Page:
Holidays in Wales have been thrown into doubt for English tourists – after masses descended on beaches across the south of the country yesterday.
Dorset Council was forced into triggering a “major incident”, with services “completely overstretched”, as thousands descended on Bournemouth beach.
Thousands were seen across Dorset and also Somerset as the hottest day of the year was recorded by the Met Office, with highs of 33C recorded.
But the scenes have left many shocked, with worried warnings from medical chiefs like Chris Whitty, the country’s leading Medical Officer, who warned people not to gather in mass groups.
In Birmingham, one rave last night was attended by 400 revellers, with Health Secretary Matt Hancock warning beaches and parks could be shut if mass gatherings do not stop.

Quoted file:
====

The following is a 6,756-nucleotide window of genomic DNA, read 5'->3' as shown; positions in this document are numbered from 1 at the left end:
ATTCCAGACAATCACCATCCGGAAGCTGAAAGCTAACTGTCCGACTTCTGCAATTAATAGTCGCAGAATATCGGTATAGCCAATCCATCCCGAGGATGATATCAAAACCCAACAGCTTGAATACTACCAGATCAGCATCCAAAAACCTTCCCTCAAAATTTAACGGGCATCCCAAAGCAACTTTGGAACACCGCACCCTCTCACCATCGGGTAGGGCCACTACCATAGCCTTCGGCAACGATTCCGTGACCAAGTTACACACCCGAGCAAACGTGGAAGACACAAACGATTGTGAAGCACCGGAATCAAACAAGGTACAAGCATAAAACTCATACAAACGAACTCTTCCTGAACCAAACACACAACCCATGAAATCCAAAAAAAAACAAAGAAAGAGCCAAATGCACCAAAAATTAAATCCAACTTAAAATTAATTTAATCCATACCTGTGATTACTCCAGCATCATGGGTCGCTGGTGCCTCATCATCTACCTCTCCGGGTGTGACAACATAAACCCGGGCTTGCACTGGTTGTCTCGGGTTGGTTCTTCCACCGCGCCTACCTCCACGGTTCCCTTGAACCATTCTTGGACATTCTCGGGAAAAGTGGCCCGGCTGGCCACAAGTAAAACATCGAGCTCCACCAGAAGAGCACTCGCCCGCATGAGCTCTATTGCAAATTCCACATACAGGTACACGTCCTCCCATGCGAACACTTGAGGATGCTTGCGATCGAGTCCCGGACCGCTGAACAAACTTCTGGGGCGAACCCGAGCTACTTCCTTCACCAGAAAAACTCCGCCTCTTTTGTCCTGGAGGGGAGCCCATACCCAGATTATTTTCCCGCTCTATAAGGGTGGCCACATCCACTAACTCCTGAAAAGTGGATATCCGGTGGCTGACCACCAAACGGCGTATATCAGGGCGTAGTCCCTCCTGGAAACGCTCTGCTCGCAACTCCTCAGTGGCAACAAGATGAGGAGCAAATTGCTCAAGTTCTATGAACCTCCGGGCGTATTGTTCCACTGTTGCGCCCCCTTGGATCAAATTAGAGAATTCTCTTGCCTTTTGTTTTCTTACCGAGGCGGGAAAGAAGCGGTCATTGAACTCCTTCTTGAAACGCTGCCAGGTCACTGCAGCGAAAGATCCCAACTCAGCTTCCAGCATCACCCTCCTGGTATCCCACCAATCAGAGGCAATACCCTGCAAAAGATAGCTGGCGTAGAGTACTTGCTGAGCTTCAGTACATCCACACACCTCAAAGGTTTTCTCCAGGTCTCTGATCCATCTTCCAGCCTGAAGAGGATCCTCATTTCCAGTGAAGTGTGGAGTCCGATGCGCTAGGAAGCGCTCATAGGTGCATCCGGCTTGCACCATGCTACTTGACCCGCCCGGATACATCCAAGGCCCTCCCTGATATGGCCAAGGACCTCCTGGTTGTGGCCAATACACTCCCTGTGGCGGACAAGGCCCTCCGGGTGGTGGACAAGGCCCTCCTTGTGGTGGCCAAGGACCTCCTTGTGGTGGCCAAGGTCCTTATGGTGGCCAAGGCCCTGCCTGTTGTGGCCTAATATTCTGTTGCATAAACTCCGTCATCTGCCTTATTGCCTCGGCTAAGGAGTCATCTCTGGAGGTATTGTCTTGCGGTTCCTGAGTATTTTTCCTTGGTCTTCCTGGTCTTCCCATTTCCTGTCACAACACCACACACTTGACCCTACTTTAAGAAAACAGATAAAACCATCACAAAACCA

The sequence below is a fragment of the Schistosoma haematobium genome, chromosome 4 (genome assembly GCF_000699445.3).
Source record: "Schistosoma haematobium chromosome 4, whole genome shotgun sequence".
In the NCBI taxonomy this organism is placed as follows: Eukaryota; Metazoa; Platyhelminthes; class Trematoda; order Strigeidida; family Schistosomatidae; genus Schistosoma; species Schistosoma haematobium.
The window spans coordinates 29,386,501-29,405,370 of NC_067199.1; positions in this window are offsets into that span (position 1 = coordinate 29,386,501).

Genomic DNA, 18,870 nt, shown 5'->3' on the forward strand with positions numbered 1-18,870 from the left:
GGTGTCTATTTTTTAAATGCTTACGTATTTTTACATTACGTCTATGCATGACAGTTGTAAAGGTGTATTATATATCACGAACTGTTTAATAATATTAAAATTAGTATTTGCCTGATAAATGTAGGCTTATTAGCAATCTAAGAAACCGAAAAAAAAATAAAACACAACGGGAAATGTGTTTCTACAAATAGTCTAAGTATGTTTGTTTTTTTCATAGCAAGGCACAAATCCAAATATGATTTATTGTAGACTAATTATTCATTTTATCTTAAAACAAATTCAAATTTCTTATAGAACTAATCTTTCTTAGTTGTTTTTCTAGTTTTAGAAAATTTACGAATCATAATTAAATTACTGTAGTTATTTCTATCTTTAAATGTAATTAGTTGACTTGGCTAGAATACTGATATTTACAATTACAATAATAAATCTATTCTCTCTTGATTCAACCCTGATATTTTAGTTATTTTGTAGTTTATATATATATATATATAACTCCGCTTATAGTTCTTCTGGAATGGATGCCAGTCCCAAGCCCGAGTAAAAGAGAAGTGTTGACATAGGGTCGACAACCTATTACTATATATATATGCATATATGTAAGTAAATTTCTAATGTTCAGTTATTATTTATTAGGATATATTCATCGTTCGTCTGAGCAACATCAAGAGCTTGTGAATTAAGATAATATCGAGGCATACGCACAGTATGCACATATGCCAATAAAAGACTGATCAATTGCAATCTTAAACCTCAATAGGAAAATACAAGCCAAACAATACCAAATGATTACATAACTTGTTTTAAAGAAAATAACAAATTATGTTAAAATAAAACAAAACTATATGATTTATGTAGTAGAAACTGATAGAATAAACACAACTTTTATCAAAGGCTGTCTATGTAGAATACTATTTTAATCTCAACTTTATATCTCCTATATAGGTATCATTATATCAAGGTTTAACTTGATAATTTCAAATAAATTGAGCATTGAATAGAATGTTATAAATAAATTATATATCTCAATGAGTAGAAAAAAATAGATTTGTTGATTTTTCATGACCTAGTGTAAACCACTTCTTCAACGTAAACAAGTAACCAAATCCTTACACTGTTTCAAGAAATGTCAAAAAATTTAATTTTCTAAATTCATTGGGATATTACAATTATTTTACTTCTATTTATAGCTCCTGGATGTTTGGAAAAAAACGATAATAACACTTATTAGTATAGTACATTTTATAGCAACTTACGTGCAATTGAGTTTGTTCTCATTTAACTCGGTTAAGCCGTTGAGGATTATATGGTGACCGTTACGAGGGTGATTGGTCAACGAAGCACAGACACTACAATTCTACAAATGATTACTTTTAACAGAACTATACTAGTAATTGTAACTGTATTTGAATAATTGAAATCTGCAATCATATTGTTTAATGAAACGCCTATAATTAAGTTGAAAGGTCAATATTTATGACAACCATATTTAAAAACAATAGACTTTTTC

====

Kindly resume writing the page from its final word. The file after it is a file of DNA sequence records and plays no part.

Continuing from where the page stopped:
Boris Johnson, meanwhile, has delivered a warning through the official Downing Street spokesperson, with No 10 warning a second lockdown has not been ruled out.
Across the border, meanwhile, First Minister Mark Drakeford has said any flouting of the lockdown rules and social distancing measures could see tourists’ holidays canned.
In Wales, the current guidance urges people to “stay local” i.e. within five minutes of their homes, and English tourists are not yet permitted to enter the country for a holiday.
But holidays in static caravans, rented cottages and self-contained accommodation have been teased by the nation, which is ready to gradually ease restrictions from July.
First Minister Mark Drakeford said: “We will not be able to continue easing restrictions if scenes like last night continue to happen.
“They threaten the health of people in Wales and undermine the sacrifices the majority of people have made during this ongoing crisis.”
In Wales yesterday, a car which had travelled from Birmingham was sent packing by local officers as police turned them back to England.